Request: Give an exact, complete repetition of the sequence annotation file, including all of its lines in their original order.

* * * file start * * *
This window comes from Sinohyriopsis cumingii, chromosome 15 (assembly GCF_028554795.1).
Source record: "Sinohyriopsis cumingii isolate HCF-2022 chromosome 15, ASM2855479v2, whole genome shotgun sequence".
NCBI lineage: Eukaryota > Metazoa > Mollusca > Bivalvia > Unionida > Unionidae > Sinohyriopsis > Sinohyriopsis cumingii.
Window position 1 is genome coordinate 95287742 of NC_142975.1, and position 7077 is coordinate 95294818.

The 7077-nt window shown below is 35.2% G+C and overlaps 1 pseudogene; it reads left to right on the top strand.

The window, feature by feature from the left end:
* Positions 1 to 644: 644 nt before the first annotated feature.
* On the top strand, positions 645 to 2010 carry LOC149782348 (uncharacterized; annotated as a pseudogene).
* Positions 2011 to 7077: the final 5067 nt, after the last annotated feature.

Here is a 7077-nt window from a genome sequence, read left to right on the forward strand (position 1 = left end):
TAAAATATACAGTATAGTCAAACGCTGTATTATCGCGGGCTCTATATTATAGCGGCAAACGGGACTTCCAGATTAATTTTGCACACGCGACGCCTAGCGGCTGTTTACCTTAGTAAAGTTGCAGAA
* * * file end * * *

This window comes from Sinohyriopsis cumingii, chromosome 15 (assembly GCF_028554795.1).
Source record: "Sinohyriopsis cumingii isolate HCF-2022 chromosome 15, ASM2855479v2, whole genome shotgun sequence".
NCBI lineage: Eukaryota > Metazoa > Mollusca > Bivalvia > Unionida > Unionidae > Sinohyriopsis > Sinohyriopsis cumingii.
Window position 1 is genome coordinate 95287742 of NC_142975.1, and position 7077 is coordinate 95294818.

The 7077-nt window shown below is 35.2% G+C and overlaps 1 pseudogene; it reads left to right on the top strand.

The window, feature by feature from the left end:
* Positions 1 to 644: 644 nt before the first annotated feature.
* On the top strand, positions 645 to 2010 carry LOC149782348 (uncharacterized; annotated as a pseudogene).
* Positions 2011 to 7077: the final 5067 nt, after the last annotated feature.

Here is a 7077-nt window from a genome sequence, read left to right on the forward strand (position 1 = left end):
TAAAATATACAGTATAGTCAAACGCTGTATTATCGCGGGCTCTATATTATAGCGGCAAACGGGACTTCCAGATTAATTTTGCACACGCGACGCCTAGCGGCTGTTTACCTTAGTAAAGTTGCAGAA